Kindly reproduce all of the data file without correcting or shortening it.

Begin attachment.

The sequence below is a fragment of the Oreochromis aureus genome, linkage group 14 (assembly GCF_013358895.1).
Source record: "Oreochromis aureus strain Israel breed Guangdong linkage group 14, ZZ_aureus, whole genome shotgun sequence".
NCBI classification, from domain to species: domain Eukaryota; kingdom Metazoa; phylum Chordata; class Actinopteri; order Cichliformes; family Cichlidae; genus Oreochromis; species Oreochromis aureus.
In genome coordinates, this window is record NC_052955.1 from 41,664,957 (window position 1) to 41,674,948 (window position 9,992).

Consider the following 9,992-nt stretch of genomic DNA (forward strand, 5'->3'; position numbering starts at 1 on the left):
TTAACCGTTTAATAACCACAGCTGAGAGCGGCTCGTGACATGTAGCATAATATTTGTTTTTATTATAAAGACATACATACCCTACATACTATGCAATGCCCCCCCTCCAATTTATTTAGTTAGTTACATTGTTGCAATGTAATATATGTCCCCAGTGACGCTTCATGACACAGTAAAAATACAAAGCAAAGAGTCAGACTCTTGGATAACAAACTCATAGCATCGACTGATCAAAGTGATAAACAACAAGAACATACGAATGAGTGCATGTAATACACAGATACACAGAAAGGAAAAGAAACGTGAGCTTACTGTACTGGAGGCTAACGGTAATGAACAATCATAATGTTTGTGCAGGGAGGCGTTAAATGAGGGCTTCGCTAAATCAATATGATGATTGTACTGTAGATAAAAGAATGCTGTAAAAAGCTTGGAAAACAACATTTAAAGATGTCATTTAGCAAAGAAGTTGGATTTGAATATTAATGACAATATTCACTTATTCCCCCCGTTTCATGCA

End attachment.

The sequence below is a fragment of the Oreochromis aureus genome, linkage group 14 (assembly GCF_013358895.1).
Source record: "Oreochromis aureus strain Israel breed Guangdong linkage group 14, ZZ_aureus, whole genome shotgun sequence".
NCBI classification, from domain to species: domain Eukaryota; kingdom Metazoa; phylum Chordata; class Actinopteri; order Cichliformes; family Cichlidae; genus Oreochromis; species Oreochromis aureus.
In genome coordinates, this window is record NC_052955.1 from 41,664,957 (window position 1) to 41,674,948 (window position 9,992).

Consider the following 9,992-nt stretch of genomic DNA (forward strand, 5'->3'; position numbering starts at 1 on the left):
TTAACCGTTTAATAACCACAGCTGAGAGCGGCTCGTGACATGTAGCATAATATTTGTTTTTATTATAAAGACATACATACCCTACATACTATGCAATGCCCCCCCTCCAATTTATTTAGTTAGTTACATTGTTGCAATGTAATATATGTCCCCAGTGACGCTTCATGACACAGTAAAAATACAAAGCAAAGAGTCAGACTCTTGGATAACAAACTCATAGCATCGACTGATCAAAGTGATAAACAACAAGAACATACGAATGAGTGCATGTAATACACAGATACACAGAAAGGAAAAGAAACGTGAGCTTACTGTACTGGAGGCTAACGGTAATGAACAATCATAATGTTTGTGCAGGGAGGCGTTAAATGAGGGCTTCGCTAAATCAATATGATGATTGTACTGTAGATAAAAGAATGCTGTAAAAAGCTTGGAAAACAACATTTAAAGATGTCATTTAGCAAAGAAGTTGGATTTGAATATTAATGACAATATTCACTTATTCCCCCCGTTTCATGCA